From the paper of Ambrosio-Crippa, it is known that if $\beta:\mathbb R^d\times[0, T[\longrightarrow\mathbb R^d$ is suitably regular, then the system $$ \begin{cases} \dfrac{\partial\mu}{\partial t}(x, t)+\operatorname{div}(\beta(x, t)\mu(x, t))=0,&(x, t)\in\mathbb R^d\times]0, T]\\ \mu(\cdot, 0)=\mu_0 \end{cases} $$ is well-posed. In the case when $\mu_0$ is absolutely continuous, that is $\mu_0=m_0\mathcal L^d$, where $m_0:\mathbb R^d\longrightarrow\mathbb R$ is the density, all the measures $\mu(\cdot, t)$ are absolutely continuous too, and their density $m(\cdot, t)$ can be explicitly computed as $$ m(\cdot, t)=\frac{m_0(\cdot)}{\operatorname{det}J\Phi_t(\cdot)}\ \circ\ \Phi_t^{-1}(\cdot),\label{1}\tag{$\triangle$} $$ where $\Phi_t$ is the flow associated to $$ \begin{cases} y'(s)=\beta(y(s), s),&s\in]0, T[\\ y(0)=x \end{cases}. $$

Question. Is it true that $m$ satisfies (in the sense of distributions) the continuity equation $$ \begin{cases} \dfrac{\partial m}{\partial t}(x, t)+\operatorname{div}(\beta(x, t)m(x, t))=0,&(x, t)\in\mathbb R^d\times]0, T]\\ m(\cdot, 0)=m_0 \end{cases}\quad?\label{2}\tag{$\star$} $$ I proved that, with suitable regularity hypotheses on the field $\beta$, if $m_0\in H^1(\mathbb R^d)\cap W^{1, \infty}(\mathbb R^d)$ then $m(\cdot, t)$ belongs to the same space for every $t$. I think that \eqref{2} is true but, to be honest, i cannot prove that using directly \eqref{1}. Can you help me or give me some suggestion?


1 Answer 1


I am not so sure to understand the problem, maybe I am missing something. You should not use $(\triangle)$ but instead go back to the equation satisfied by the measure. Indeed, since $\mu$ is solution of your conservative transport equation, you have for any test function $\varphi\in\mathscr{D}(\mathbf{R}_+\times\mathbf{R}^d)$, noting $\mu_t:=\mu(t,\cdot)$ $$ \int_0^{+\infty} \int_{\mathbf{R}^d} (\partial_t \varphi+\beta\cdot\nabla_x \varphi) \mathrm{d}\mu_t \,\mathrm{d}t = -\int_{\mathbf{R}^d} \varphi(0)\mathrm{d}\mu_0. $$ If you did prove what you claim then you get directly your formulation.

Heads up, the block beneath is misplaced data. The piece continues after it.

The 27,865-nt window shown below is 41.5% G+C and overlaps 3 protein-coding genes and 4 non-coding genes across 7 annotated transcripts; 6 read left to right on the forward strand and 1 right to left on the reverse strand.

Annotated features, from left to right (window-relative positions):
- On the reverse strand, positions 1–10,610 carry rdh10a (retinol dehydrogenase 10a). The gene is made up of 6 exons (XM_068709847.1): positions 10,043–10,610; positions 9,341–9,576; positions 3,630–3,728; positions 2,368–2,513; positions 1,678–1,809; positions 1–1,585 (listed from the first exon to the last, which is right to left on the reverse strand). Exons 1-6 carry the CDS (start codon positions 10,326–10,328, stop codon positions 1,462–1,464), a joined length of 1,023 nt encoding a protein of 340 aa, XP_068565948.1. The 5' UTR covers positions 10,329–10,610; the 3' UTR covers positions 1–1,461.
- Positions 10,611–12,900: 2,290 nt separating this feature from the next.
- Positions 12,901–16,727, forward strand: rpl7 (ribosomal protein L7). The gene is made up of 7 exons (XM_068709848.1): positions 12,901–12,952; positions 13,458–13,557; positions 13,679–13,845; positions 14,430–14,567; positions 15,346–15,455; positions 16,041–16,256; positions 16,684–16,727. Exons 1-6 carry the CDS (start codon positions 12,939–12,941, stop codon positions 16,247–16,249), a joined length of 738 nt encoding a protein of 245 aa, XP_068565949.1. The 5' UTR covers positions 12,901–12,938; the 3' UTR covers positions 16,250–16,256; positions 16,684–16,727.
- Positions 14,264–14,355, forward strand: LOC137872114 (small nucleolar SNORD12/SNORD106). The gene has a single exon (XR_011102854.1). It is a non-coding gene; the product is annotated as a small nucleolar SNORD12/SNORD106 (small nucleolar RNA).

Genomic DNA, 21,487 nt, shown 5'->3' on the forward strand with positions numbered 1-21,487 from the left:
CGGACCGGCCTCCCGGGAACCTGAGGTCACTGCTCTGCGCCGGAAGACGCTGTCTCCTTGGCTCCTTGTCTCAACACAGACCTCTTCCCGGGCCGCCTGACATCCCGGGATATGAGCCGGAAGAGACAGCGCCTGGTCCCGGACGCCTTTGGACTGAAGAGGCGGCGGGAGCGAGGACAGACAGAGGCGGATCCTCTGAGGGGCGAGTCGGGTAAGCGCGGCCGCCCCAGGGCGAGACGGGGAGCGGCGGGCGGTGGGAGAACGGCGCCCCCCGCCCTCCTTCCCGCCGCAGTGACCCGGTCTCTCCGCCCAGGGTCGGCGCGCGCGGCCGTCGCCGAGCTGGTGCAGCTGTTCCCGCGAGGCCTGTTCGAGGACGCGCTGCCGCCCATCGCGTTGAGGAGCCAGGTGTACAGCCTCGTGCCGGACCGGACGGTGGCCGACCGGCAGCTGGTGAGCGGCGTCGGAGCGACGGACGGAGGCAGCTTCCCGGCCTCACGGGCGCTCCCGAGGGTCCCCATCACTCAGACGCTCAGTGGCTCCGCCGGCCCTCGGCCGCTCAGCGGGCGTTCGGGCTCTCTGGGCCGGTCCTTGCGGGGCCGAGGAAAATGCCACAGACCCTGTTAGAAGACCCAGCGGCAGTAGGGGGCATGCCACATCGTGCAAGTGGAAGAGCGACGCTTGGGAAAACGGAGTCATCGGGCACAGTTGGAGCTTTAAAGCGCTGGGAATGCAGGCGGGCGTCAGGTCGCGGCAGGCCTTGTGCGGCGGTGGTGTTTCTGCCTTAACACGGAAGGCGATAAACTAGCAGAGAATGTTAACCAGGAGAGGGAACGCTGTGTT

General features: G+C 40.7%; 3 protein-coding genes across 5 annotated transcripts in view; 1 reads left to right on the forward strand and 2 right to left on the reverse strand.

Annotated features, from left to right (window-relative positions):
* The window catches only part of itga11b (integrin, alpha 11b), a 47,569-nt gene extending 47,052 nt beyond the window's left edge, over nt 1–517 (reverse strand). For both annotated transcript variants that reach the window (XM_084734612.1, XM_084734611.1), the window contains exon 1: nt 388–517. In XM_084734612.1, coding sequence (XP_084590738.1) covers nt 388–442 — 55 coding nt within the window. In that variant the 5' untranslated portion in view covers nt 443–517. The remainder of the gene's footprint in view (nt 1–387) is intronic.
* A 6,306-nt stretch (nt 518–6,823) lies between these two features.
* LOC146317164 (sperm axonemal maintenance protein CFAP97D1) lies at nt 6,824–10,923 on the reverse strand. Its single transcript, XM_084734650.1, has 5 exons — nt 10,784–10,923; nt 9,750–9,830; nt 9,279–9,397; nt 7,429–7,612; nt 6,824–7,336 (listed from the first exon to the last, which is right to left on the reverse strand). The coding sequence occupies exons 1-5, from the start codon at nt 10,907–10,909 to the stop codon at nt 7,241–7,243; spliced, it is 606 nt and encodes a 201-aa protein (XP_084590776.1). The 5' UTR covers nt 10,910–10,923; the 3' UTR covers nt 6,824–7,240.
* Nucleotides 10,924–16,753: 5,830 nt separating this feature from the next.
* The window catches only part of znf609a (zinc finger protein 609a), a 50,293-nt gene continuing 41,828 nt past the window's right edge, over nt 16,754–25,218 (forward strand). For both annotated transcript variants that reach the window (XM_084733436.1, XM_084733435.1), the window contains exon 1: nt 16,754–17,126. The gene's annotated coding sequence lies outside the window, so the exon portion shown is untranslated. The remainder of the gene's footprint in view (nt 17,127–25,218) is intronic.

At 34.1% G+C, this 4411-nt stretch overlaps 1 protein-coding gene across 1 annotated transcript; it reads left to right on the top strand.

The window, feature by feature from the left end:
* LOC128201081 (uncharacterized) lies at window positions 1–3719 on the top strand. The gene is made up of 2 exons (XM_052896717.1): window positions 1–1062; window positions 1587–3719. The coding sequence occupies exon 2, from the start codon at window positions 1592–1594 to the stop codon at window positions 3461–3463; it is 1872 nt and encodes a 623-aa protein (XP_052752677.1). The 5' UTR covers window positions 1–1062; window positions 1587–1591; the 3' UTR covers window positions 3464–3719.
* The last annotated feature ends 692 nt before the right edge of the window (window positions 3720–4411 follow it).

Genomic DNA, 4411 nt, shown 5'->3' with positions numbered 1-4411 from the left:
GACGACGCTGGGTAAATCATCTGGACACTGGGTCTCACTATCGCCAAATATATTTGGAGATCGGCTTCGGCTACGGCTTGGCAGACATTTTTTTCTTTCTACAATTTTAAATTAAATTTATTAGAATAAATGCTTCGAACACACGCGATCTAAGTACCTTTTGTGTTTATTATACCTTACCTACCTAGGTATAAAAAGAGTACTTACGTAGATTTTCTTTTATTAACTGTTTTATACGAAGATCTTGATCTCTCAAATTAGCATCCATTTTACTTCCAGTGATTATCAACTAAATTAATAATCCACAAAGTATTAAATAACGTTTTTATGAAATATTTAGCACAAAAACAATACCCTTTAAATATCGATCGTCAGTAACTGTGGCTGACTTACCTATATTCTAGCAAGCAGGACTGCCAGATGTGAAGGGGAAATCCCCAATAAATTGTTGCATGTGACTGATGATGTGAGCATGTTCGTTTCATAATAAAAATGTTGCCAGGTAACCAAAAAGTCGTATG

• $\begingroup$ Thank you for replying. Yes, indeed i proved the claim $(\star)$ just using the weak formulation. But i was asking myself if we can obtain $(\star)$ via $(\triangle)$, but maybe i'm wrong.. $\endgroup$
    – Redeldio
    Oct 31, 2022 at 14:51
  • 1
    $\begingroup$ Oh you mean by computing the derivatives via chain rule or so ? It is obviously true but like that, without more context, I find it a bit cumbersome to try this way ! $\endgroup$ Oct 31, 2022 at 15:11
  • $\begingroup$ Yes, i mean that. Of course it should be true, but I cannot prove them. In particular, i can compute all the derivatives but I cannot turn out to an equality between $\partial_tm$ and $-\operatorname{div}(\beta m)$. Btw, thank you anyway. $\endgroup$
    – Redeldio
    Oct 31, 2022 at 15:32

Your Answer

By clicking “Post Your Answer”, you agree to our terms of service and acknowledge that you have read and understand our privacy policy and code of conduct.

Not the answer you're looking for? Browse other questions tagged or ask your own question.